The Battle of the Atlantic, the longest continuous military campaign in World War II, is being commemorated in a series of events marking the 70th anniversary of the climax of the battle, May 1943, when Germany’s submarine fleet suffered heavy losses in the Atlantic. Over the course of the battle, thousands of merchant ships and tens of thousands of lives were lost. Three Royal Navy warships arrived in London before a special evensong service at St Paul’s. HMS Illustrious docked on the Thames at Greenwich on Wednesday, following the arrival of HMS Blyth and HMS Edinburgh, the latter going alongside museum ship HMS Belfast. Organisers have planned fly-pasts, memorial services and parades to honour those who lost their lives.

HMS Edinburgh alongside  HMS Belfast

HMS Edinburgh alongside HMS Belfast

 

On 9 May at 19:00 BST, a flypast took place over Greenwich and ‘Lusty’ and followed the Thames to overfly IWM ship HMS Belfast. The Royal Navy Historic Flight’s Swordfish LS326 – which operated from Biggin Hill – led a Navy Lynx, two Sea Kings and a Merlin in atrocious conditions.

Navy flypast approaching HMS Belfast

Navy flypast approaching HMS Belfast

Navy flypast approaching Tower Bridge

Navy flypast approaching Tower Bridge

Navy flypast over London

Navy flypast over London

A surprise addition (to myself anyway) was a tail-end Charlie in the form of  Plane Sailing’s Catalina from IWM Duxford – a highly appropriate addition.

Plane Sailing's Catalina overhead HMS Belfast

Plane Sailing’s Catalina overhead HMS Belfast

Belfast is a veteran of the Arctic Convoys and was also a focal point on the day for events commemorating the relationship between the Allies and Russia. Titled Victory Day London, a gala performance by The Royal Philharmonic Concert Orchestra in The Hay’s Galleria commemorated the extraordinary contribution made by British and Russian sailors in the treacherous Convoys of 1941-1945.

Orchestra in the Hay's Galleria

Orchestra in the Hay’s Galleria

Veterans sharing stories

Veterans sharing stories

This special, free to attend concert featured one of the world’s great orchestras – conducted by Benjamin Pope – playing popular classics, culminating with the epic Tchaikovsky’s 1812 Overture accompanied by live ‘cannons’ from HMS Belfast.

Belfast's part in the orchestration

Belfast’s part in the orchestration

 

The delegation of Russian veterans visiting London includes: Yuri Kopytov and Georgiy Evtyukov from Arkhangelsk; Dmitry Dubman, Valentin Soldatov, Alexander Lochagin, Vladimir Pozhornyakov, Boris Davydov and Nikolai Imchuk from Moscow. Eugene Kasevin, founder of Victory Day London, said: “We urge the continuity of the remembrance of the important historical role of the Arctic Convoys in the Second World War, so that the present and future generations know about the joint struggle of the Russian and the British people against the fascist invaders, and remember the courage and heroism of their ancestors.”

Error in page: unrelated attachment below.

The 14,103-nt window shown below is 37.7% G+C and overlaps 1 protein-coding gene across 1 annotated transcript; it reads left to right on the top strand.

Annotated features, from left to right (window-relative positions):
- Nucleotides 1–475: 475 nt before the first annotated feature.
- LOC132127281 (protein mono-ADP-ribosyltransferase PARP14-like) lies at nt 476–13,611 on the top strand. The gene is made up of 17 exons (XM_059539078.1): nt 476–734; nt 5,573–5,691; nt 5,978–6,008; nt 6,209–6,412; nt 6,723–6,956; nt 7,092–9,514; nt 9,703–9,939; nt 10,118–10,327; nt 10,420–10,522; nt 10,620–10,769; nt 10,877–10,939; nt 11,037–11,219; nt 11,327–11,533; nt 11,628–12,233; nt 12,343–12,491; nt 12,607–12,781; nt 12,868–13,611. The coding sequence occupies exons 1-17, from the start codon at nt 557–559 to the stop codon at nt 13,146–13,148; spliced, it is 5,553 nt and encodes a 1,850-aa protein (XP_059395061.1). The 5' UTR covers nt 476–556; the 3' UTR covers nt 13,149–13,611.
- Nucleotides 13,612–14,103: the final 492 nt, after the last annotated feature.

A Musical Tribute to the Few – 17 August 2013 – previewed

Robin J Brooks, publicity contact for the Biggin Hill Heritage Hangar, paints the story: ‘To the people of Kent Sunday August 18, 1940 was like any other Sunday since the war had started. Some were at Church, some were cooking a Sunday lunch whilst others were walking in the glorious August sunshine. What was different was that across the English Channel, preparations were being made by the Luftwaffe for a fierce assault on the airfields of No. 11 Group, Fighter Command.

At Biggin Hill, a key sector airfield, Nos. 32 and 610 (County of Chester) Squadrons were at readiness awaiting the call to scramble. The former squadron flew the Hawker Hurricane whilst the latter the Supermarine Spitfire. The first mass raid came shortly after midday with Biggin Hill one of the main targets. 32 Squadron were the first to be scrambled followed by 610 minutes later. A short distance away Kenley, Croydon and West Malling were also subject to ferocious raids causing loss of life and many injuries. By the evening, Biggin squadrons had lost five Hurricanes destroyed with two damaged together with two Spitfires damaged. There were injuries but no loss of life.

August 18, 1940 became known as ‘the hardest day’ for together with the attacks on other No.11 Group airfields, the evening saw 100 German and 136 British aircraft destroyed or damaged.’

Former Spitfire pilot Warrant Officer Maurice Macey visited BHHH on Friday 22 March to help publicise a new event, titled ‘A Musical Tribute to the Few’.

W/O Maurice Macey

W/O Maurice Macey

Maurice, 89, from Eastbourne, Sussex, flew his 41 Squadron Spitfire during D-Day in 1944. He was shot down in France and spent the rest of the war in a POW camp. However, when he was repatriated to RAF Duxford, Cambs, Maurice was signed up to fly a Spitfire in the first ever flypast over London, which was led by Squadron Leader,Douglas Bader. Maurice couldn’t be restrained from climbing up into one of BHHH’s Mk IX Spitfires!

W/O Maurice Macey

W/O Maurice Macey

Biggin Hill is to commemorate that momentous day on Saturday August 17 2013 with a spectacular concert. The Biggin Hill Heritage Hangars ‘A Musical Salute to the Few’ will feature music by the RAF Central Band interlinked with flying by all of the aircraft in the collection. Colin Hitchins, formally the organiser of the Biggin Hill Air Fair said “This unique event gives us the opportunity to celebrate what Churchill called ‘ his few’ and Dowding called ‘his chicks’ together with the many groundcrews who laboured under adverse conditions”.

Squadron Leader Andy Pawsey, creative director of the event and historian said “To have the opportunity to tell the story at the most famous of all the Battle of Britain fighter stations is an incredible privilege. The event will appeal to everyone who has respect for ‘Britain’s Finest Hour’”.

Further news and ticket details are available here: http://www.synergyeventsuk.com/tickets/buy-online

The event will take place around the still extant wartime E pen which gave protection to the fighter aircraft whilst on the ground, and will include video screens, lighting and role play to accompany the orchestration and flying displays, with actor and pilot Martin Shaw (The Professionals, Judge John Deed) providing some of the commentary.

BHHH own a number of warbirds including Spitfire Mk IX TA805 which is titled ‘Spirit of Kent’ – often referred to as ‘The Kent Spitfire’ – and which will be part of the event. It is seen here undergoing winter maintenance:

The Kent Spitfire

The Kent Spitfire